Logo of Phnom Penh Post newspaper Phnom Penh Post - Cryptominers dreaming of rebound

Cryptominers dreaming of rebound

Content image - Phnom Penh Post
Two technicians inspect bitcoin mining at Bitfarms in Saint Hyacinthe, Quebec on March 19. Lars Hagberg/afp

Cryptominers dreaming of rebound

Surrounded by the cryptocurrency mining “rig” that is taking over his bedroom, “Ali” lays bare the risks of his trade, revealing his profits “are a tenth of what they were”.

Prices of cryptocurrencies have plunged since the heady heights of last year, slashing the profits of miners such as Ali.

“This is the worst possible time to invest,” the young Lyon native, who preferred to keep his name secret, told AFP.

Ali still ekes out a profit and has amassed enough reserves to absorb around six months of losses, but the days of generating €15,000 (£13,580; $17,450) profit per computer seem long gone.

He acquired his first rig, an assembly of six graphics cards, in January 2017, and was just about to buy his seventh.

This investment totalled around €13,000, soon paid off with his initial gains.

But the cryptocurrency boom at the end of 2017, of which bitcoin was the best-known example, has multiplied the number of miners.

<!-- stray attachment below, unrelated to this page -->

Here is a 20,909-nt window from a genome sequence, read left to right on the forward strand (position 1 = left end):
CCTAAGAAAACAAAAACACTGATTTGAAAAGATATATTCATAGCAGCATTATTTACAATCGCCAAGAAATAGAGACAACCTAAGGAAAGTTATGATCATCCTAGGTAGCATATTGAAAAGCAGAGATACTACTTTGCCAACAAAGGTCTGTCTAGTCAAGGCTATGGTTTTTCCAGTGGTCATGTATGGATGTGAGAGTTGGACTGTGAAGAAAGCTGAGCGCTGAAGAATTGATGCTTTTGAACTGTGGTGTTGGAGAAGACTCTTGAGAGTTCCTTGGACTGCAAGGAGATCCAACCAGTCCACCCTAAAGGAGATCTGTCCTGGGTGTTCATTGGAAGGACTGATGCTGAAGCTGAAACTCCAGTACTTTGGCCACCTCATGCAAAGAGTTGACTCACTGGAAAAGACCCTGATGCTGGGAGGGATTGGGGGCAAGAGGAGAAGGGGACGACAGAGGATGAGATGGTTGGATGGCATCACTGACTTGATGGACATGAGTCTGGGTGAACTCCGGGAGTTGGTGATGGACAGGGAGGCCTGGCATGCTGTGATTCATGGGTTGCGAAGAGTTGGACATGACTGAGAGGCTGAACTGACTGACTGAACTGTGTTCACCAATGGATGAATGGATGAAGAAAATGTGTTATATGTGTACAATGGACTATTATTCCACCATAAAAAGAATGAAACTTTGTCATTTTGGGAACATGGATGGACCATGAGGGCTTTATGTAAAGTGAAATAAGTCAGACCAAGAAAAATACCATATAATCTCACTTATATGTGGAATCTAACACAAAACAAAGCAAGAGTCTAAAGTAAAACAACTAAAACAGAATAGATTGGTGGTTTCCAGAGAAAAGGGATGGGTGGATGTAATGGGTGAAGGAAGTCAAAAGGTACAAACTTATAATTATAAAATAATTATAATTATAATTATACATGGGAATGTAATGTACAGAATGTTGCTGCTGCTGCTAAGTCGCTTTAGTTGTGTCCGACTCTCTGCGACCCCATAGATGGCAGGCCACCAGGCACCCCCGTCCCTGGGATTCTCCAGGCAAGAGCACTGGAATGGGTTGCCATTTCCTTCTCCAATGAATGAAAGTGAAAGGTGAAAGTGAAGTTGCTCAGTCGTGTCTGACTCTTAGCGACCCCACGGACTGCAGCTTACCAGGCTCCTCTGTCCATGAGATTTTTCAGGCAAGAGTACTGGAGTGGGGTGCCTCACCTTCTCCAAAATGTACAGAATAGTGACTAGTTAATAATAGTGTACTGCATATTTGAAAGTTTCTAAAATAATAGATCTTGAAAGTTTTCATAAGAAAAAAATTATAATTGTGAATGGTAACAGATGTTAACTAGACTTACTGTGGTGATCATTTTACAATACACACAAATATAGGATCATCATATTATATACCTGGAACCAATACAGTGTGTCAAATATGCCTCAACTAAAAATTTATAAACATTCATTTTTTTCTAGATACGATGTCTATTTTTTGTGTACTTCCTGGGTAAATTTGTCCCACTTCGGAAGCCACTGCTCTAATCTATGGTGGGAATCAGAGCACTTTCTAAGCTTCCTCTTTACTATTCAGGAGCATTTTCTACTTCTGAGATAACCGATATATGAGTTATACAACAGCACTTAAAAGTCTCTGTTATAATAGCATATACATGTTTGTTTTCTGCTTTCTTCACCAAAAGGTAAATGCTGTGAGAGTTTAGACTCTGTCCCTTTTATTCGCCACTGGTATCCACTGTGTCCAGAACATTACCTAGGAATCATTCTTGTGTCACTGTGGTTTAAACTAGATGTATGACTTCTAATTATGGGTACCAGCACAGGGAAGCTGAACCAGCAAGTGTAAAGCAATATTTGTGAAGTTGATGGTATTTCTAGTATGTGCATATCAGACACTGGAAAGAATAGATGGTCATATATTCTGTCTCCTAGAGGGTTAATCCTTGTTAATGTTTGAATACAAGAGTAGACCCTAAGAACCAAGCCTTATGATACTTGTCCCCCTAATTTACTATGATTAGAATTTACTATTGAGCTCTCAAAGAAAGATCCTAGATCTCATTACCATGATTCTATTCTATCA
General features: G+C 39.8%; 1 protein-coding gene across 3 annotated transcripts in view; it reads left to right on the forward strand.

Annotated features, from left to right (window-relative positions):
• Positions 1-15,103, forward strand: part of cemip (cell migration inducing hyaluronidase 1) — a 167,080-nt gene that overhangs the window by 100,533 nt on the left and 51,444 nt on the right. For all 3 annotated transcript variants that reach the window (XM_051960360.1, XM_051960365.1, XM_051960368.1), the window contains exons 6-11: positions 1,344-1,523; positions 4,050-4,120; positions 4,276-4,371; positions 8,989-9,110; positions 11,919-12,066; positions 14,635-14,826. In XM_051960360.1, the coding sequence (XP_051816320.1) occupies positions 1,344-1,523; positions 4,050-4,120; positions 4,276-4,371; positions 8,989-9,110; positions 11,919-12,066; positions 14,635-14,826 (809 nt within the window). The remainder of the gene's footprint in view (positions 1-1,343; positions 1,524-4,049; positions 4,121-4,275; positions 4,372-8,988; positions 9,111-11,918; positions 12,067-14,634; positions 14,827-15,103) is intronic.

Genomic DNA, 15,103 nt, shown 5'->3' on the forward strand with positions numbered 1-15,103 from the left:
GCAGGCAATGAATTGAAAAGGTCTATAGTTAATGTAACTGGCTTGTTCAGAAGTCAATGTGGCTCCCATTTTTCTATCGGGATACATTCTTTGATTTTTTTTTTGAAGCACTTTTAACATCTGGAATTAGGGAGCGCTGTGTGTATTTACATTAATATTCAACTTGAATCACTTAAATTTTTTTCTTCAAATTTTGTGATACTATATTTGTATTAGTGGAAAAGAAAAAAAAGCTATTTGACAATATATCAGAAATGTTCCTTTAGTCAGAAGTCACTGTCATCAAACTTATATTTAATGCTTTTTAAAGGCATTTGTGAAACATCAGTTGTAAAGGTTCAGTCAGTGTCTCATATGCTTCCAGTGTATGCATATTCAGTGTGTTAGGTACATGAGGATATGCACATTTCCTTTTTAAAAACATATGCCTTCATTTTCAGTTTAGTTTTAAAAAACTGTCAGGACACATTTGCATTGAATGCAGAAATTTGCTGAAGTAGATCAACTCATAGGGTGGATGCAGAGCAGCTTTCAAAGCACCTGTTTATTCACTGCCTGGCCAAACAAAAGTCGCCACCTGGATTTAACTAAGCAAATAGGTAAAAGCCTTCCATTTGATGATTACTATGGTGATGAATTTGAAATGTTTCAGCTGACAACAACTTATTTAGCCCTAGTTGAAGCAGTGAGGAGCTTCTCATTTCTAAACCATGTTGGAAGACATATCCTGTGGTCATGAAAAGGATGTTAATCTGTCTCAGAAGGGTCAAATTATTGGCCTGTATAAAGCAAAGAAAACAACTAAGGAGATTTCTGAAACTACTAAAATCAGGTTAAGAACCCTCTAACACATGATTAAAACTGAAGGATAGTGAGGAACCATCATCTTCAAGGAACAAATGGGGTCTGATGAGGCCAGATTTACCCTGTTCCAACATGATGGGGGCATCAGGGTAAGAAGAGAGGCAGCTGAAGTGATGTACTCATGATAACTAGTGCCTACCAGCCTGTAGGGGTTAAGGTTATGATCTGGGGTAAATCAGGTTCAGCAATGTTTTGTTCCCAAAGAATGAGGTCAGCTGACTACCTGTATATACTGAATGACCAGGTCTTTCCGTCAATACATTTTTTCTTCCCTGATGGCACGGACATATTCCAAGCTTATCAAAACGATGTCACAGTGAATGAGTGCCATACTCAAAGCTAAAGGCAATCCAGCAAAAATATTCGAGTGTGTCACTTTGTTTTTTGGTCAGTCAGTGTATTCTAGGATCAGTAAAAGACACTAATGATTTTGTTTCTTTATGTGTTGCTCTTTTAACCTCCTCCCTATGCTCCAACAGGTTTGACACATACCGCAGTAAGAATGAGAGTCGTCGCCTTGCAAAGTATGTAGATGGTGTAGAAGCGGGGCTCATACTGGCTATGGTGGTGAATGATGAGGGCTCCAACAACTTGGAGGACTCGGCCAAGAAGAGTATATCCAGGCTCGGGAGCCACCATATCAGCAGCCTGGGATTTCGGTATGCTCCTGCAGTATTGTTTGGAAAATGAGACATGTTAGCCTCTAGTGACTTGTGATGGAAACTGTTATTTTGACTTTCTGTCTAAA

Many virtual currencies require that machines are connected to the network and miners are rewarded with units of currency when they create a new block, achieved by solving complicated mathematical problems.

However, the more units are mined, the more the currency is devalued.

‘Not fair!’

“We were of course very uneasy about seeing our customers not getting what they expected,” recently admitted Genesis Mining, a company that rents computing power.

It blamed the “downward trend” of prices and the “heavily rising difficulty” of mining since April.

The collapse of bitcoin, which has lost two-thirds of its value since December and dragged many more cryptocurrencies in its wake, has not discouraged miners.

On the contrary, the power dedicated to Bitcoin mining has more than tripled since its peak prices, and the trend shows no sign of abating, according to the bitinfocharts site.

A “farm” consisting of more than 3,000 mining units was inaugurated in Russia last week, cutting profitability even further.

In mid-December, the reference unit for computing power, the THash/second, permitted the equivalent of $3.84 to be mined in one day, compared to only 25 cents today.

As a result, Genesis Mining offered its customers newer equipment to rent at a reduced price, halving maintenance costs, but the proposal was not greeted warmly.

“This is not fair! Your early customers helped you get to where you are now. Give us a free upgrade, we deserve it and you know it,” tweeted one customer.

Electricity burden

Mining can also be expensive due to the huge amount of electricity required to earn units.

For example, the Antminer S9 – a mining device dedicated to bitcoin – is worth more than €600 and consumes €1,600 of electricity per year.

Individuals, who generally focus on other virtual currencies that are easier to mine than bitcoin, tend to rely on graphic cards to do the heavy lifting, which are less power hungry.